As the world watches the 2012 London Olympics, the United States ought to brace for a looming embarrassment at the 2016 Olympics in Rio de Janeiro. Unless we act fast, everyone will see Brazilians spending one-third less per gallon and generating significantly cleaner air, while the United States and other nations remain locked in the stronghold of the OPEC oil cartels.
Brazil is getting rich on its energy independence — and buying up depressed Florida real estate with its deep coffers. In June, Brian Williams reported on NBC Rock Center that, “Brazil is minting 20 new millionaires a week,” prompting “waves of wealthy Brazilians landing on South Florida’s shores spending millions.” They now own the majority of new real-estate value in Miami.
Brazil’s newfound wealth, aided by its energy policy, has rocketed the country to Florida’s top trading partner. “Brazil is our China,” said Frank Nero, the head of Miami-Dade County’s economic development agency. Brazil is proving itself a world leader in environmental reform on several fronts, having reduced deforestation to a fifth of its peak in the 1990s.
Brazil is amassing fortunes by developing the most biofuel-based infrastructure in the world from sugarcane-based ethanol. It spends what is necessary to develop the infrastructure and offer tax incentives to encourage a nationwide eco-friendly economy. As a result, Brazil has decreased oil imports from more than 80 percent in the 1970s to essentially zero today (including its own domestic oil production).
Try to imagine an energy source that is abundant, carbon-neutral and cheaper for Miami-Dade County’s 1,012,724 cars and trucks and the 250 million in the United States, as well as heating and cooling the homes of our 313 million people. As we record the hottest year in history in the United States by five degrees, policy analyst Richard Mann, visiting Brazil last month, confirmed that the price for ethanol, available right alongside gas, was 30-percent cheaper.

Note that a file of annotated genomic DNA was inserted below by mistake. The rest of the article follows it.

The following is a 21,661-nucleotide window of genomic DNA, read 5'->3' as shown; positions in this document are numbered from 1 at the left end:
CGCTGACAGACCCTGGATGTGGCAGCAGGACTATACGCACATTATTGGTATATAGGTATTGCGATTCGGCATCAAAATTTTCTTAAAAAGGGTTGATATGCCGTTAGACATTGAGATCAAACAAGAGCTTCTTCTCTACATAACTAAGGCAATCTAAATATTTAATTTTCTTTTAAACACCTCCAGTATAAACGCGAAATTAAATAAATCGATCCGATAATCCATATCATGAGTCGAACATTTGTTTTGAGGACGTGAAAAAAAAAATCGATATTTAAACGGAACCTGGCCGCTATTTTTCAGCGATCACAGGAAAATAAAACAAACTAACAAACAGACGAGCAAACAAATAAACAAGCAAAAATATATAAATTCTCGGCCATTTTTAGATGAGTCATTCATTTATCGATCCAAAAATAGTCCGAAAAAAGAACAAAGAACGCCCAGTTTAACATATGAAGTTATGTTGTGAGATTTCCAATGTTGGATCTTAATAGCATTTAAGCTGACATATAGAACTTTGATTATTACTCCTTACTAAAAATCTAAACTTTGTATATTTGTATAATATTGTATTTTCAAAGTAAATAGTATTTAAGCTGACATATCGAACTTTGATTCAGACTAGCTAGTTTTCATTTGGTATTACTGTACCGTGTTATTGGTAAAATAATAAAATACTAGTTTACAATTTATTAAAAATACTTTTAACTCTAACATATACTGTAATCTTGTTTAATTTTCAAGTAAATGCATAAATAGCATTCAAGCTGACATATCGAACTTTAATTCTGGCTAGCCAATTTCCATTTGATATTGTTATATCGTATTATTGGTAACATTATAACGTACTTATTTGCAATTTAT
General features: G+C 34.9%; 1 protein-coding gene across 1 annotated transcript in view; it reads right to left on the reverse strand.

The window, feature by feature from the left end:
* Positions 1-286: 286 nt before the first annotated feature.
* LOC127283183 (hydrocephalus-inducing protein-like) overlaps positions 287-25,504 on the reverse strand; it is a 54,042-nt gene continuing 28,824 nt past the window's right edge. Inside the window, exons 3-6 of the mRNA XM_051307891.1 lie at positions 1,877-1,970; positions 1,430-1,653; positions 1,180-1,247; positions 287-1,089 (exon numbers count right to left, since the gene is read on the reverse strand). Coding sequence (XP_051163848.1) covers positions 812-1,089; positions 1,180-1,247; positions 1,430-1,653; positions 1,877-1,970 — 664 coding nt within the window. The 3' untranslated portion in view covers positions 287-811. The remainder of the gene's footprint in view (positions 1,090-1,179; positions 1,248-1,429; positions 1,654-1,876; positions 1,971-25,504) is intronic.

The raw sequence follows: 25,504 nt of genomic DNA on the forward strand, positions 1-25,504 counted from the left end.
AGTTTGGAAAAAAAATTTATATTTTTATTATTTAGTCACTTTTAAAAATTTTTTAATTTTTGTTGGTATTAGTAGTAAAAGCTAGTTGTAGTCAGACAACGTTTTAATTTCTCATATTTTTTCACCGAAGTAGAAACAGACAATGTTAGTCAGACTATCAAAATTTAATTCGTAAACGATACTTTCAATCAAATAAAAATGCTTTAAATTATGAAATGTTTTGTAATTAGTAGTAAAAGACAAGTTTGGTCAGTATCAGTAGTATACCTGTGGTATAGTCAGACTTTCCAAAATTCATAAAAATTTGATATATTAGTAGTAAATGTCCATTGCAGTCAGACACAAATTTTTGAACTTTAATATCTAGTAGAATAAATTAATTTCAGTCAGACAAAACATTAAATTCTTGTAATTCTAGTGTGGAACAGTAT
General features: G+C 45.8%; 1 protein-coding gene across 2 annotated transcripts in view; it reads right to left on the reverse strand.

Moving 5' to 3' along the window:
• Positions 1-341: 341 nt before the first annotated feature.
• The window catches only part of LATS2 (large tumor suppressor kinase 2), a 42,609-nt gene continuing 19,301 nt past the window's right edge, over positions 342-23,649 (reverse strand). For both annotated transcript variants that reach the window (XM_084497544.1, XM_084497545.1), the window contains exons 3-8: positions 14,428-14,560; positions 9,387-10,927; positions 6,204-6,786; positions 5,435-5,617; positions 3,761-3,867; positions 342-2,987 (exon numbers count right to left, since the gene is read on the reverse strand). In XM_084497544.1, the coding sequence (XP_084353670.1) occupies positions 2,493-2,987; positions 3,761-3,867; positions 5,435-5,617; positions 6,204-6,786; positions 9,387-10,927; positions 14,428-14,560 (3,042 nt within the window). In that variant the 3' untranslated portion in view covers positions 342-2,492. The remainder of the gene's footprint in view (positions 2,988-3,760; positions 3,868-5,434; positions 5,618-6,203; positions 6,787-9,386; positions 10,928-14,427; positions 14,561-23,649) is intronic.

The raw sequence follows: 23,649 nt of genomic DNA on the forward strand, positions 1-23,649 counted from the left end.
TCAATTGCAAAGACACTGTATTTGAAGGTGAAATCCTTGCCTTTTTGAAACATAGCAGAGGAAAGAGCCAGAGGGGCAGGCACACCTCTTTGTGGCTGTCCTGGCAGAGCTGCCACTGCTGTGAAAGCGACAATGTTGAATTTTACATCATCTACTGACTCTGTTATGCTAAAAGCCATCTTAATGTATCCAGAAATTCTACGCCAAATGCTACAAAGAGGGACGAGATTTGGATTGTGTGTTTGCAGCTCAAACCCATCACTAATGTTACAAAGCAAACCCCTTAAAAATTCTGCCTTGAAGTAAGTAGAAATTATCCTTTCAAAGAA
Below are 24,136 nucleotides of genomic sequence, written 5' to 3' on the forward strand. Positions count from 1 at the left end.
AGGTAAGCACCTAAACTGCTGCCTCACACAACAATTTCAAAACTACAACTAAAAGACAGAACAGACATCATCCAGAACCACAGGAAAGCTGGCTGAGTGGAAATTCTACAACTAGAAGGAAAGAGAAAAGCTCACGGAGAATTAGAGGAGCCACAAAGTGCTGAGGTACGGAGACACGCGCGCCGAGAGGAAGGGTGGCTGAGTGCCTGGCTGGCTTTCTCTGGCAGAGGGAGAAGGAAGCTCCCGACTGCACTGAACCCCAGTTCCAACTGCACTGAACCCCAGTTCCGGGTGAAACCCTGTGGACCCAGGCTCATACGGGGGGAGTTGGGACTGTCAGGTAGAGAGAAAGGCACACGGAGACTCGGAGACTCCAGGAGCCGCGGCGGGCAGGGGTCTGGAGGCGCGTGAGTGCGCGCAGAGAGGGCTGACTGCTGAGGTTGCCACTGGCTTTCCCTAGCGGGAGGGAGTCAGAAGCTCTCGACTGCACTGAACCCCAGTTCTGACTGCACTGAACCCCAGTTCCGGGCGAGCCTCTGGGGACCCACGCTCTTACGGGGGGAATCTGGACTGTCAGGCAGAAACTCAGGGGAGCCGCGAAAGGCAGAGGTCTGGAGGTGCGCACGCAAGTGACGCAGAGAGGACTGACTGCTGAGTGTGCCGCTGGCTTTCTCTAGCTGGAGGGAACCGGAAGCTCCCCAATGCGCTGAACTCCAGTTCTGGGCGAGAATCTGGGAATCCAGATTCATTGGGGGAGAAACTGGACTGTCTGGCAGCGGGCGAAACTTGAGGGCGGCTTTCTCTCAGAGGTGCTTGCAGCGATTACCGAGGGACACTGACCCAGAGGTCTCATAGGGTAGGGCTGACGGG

Half of all cars on the road today in Brazil are flex-fuel, capable of running on 100-percent ethanol or a blend of ethanol and gasoline (up to 25 percent ethanol). Last year over 80 percent of Brazil’s new car sales were flex-fuel. Brazil’s ethanol emits as much as 90 percent less carbon emission than gasoline.
Not all biofuels are created equal. Currently, the United States version is corn-based, which may cause more environmental harm, including carbon emissions during conversion and transportation, than petroleum, in addition to raising food prices.
Luckily, corn ethanol is only one piece of a biofuel policy that could challenge Brazil’s leadership if we stop listening to the oil companies’ excuses.
Under the Energy Acts of 2005 and 2007, a renewable fuel standard was established to mandate biofuel production, including a minimum 36 billion U.S. gallons of ethanol per year by 2022. At least 16 billion gallons must come from cellulosic (trees and grass) biofuel, and no more than 15 billion from corn.
The challenge of the law’s stated standard is that we do not have enough ethanol-capable gas stations (now fewer than 1 percent are ready) or dedicated pipelines (we have none). The president campaigned to increase ethanol-capable cars. But we have not made the investments to allow this to occur.
Ethanol shipping now relies on trains, trucks and barges in lieu of pipelines. The Environmental Protection Agency said that will only be sufficient through 2015. To meet the targets beyond this date will require an estimated $2.6 billion and $100,000 per gas station for special tanks. Another hurdle: fewer than 1 percent of all cars on the road today are capable of running on biofuel.
Ethanol has the potential to transform energy in the United States, but only if Congress shows leadership and spurs the private sector to action. Until then, Brazil will continue to increase its global stature from ethanol, reduced deforestation, and economic growth — and outshine the United States in the process.
Robert Weiner was a senior White House spokesman, chief of staff for Rep. Claude Pepper and spokesman for the House Government Operations Committee. George Clingan is Latin American policy analyst for Solutions for Change.